Wednesday, May 4, 2016
Friday, September 16, 2011
There’s a popular myth that NASA spent “millions” of dollars developing a pen for astronauts to use in the weightless environment of a space ship — while their sensible Russian counterparts were happy to use the low-tech pencil. Alas, for all its appeal and plausibility, this is not true. Initially, astronauts and cosmonauts were both equipped with pencils, but there were problems: if a piece of lead broke off, for example, it could float into someone’s eye or nose. A pen was needed, one that would defy gravity, write in extreme heat or cold, and be leak proof: blobs of ink floating around the cabin would be more perilous than a stray pencil lead. A long-time pen maker named Paul C. Fisher patented the “space pen” in 1965 (which he had developed at the cost of a million dollars, at the request of but not under the auspices of NASA.) NASA bought four hundred of them at $6 each, and, after a couple of years of testing, the pens were put into space.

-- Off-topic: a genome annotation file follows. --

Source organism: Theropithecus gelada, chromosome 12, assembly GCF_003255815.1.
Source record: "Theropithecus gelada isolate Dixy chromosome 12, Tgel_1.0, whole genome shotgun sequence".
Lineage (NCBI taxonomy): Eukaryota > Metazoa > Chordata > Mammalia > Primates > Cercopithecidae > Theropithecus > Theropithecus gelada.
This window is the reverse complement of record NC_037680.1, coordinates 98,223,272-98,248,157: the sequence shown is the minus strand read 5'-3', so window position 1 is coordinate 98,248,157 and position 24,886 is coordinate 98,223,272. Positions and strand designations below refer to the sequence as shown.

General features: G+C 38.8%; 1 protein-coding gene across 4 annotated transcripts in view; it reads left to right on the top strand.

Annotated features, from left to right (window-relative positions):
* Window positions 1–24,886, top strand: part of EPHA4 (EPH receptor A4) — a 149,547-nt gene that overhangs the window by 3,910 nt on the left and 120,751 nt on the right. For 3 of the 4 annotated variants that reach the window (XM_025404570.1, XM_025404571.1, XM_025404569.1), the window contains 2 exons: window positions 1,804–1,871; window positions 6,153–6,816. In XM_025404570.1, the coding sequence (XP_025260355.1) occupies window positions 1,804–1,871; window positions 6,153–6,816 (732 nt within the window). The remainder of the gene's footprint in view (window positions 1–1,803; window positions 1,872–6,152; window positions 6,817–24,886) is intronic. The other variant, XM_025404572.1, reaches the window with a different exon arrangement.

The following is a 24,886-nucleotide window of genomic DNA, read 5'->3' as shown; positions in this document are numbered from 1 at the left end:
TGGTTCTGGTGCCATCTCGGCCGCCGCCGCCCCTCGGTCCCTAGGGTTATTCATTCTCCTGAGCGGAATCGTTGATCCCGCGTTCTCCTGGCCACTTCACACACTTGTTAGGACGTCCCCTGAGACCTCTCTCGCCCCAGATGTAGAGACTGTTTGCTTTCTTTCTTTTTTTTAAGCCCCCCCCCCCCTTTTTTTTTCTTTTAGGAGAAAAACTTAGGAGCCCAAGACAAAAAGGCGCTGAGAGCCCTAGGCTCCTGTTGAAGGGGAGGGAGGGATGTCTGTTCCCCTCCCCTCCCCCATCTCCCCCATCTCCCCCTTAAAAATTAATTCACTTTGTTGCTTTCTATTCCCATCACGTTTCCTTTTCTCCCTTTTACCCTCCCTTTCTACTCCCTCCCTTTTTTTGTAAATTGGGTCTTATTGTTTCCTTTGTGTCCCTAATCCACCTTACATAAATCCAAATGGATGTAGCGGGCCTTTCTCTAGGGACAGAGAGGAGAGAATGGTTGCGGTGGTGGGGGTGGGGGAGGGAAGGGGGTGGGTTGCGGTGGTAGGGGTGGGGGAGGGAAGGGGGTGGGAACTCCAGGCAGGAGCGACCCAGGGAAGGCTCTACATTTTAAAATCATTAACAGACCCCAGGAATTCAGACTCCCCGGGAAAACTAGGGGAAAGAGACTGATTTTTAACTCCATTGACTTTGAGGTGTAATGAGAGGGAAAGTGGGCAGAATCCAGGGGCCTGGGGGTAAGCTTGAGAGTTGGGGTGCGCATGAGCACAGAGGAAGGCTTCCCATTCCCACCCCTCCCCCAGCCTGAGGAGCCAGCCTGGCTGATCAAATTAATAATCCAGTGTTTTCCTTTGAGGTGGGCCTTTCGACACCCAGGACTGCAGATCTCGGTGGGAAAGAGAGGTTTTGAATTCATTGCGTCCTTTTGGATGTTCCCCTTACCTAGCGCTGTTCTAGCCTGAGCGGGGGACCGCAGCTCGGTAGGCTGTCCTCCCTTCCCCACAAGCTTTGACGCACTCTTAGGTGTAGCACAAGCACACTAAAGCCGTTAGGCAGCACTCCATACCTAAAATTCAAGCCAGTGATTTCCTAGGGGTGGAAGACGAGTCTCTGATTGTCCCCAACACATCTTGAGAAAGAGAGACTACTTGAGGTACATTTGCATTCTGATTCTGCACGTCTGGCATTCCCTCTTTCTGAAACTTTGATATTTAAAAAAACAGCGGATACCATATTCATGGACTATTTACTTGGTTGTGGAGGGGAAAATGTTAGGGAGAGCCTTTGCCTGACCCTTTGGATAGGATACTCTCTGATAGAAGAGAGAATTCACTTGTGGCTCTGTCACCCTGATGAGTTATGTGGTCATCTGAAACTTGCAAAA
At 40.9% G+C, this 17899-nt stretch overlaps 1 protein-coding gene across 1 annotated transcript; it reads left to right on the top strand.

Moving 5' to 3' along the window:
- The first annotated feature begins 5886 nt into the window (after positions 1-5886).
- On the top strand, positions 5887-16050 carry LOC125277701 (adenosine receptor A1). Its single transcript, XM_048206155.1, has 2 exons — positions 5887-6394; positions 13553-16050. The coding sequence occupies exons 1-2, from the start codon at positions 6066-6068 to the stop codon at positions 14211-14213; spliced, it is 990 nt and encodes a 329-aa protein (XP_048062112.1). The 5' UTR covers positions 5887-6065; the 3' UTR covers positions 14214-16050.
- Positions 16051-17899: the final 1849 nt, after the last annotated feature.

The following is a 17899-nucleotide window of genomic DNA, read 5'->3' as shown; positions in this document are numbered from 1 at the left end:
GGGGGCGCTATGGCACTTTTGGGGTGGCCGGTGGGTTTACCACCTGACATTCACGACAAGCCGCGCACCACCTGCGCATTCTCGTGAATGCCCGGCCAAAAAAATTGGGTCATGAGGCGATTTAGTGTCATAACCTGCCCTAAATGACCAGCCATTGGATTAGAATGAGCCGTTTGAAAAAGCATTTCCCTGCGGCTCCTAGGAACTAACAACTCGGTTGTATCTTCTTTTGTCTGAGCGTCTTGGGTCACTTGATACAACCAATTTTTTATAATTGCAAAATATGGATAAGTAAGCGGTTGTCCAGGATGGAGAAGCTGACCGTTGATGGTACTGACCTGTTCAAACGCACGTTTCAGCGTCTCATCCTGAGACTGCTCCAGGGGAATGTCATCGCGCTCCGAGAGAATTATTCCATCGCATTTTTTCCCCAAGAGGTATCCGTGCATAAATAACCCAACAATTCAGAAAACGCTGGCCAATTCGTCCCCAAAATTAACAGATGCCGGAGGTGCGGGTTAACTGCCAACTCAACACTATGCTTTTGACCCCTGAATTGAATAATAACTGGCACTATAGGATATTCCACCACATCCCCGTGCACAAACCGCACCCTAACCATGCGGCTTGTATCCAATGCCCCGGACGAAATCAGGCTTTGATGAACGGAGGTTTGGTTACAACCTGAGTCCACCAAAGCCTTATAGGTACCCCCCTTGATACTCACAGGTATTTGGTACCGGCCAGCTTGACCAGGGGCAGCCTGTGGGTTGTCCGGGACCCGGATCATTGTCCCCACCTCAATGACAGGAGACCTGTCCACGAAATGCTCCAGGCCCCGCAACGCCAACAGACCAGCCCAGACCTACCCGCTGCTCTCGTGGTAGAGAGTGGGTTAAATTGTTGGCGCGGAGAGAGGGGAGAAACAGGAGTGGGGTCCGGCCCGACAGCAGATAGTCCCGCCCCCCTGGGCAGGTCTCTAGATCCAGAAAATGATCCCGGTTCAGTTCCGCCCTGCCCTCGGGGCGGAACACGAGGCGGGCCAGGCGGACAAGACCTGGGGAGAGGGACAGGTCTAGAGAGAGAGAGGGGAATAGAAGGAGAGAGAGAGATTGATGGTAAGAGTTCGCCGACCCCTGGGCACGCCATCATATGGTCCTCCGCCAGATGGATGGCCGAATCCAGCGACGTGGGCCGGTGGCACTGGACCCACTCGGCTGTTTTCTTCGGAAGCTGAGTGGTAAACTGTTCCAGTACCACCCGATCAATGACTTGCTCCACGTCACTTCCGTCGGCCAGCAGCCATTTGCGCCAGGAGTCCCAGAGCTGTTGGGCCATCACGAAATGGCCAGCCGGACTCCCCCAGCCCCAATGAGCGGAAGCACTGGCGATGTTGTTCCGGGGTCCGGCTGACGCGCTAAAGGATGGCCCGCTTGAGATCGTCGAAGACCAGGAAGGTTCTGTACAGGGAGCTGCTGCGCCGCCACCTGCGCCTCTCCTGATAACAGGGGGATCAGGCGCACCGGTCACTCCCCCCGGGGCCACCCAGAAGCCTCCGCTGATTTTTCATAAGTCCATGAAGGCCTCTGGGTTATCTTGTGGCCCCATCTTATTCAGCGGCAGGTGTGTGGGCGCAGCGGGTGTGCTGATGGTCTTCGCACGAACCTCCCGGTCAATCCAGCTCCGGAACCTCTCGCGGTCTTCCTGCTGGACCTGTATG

That is from Kitty Burns Florey, Script & Scribble: The Rise and Fall of Handwriting.
Tuesday, September 6, 2011
Hella proud that you buttoned your shirt correctly the first time? Yeah. Well someone else that sat in the same lecture hall as you did, just found a cure for cancer.
Monday, September 5, 2011
There's something about a crispy, toasted sandwich with gooey melted cheese that simply makes it better. With a cheap panini press (you can pick one up for $20), you can turn your boring sandwiches into restaurant rivals. The sandwich above was oatnut bread with a drizzle of olive oil on top, mozzarella cheese, salami, hot capicola and slices of green pepper. Try it out next time and let me know the results.
Saturday, September 3, 2011
"Men marrying men," he started, "that just ain't right."
"Women marrying women..." he trailed off.
"How does that even work?"
No one on the bus, including the coterie of nurses fresh off their shift from NWM, attempted an explanation.
As he stood waiting for the 151 to squeal to a halt and the rear doors to whip open, he gave his final blessing.
"Sooner or later we all gonna leave this earth."
And sooner rather than later, he departed the 151.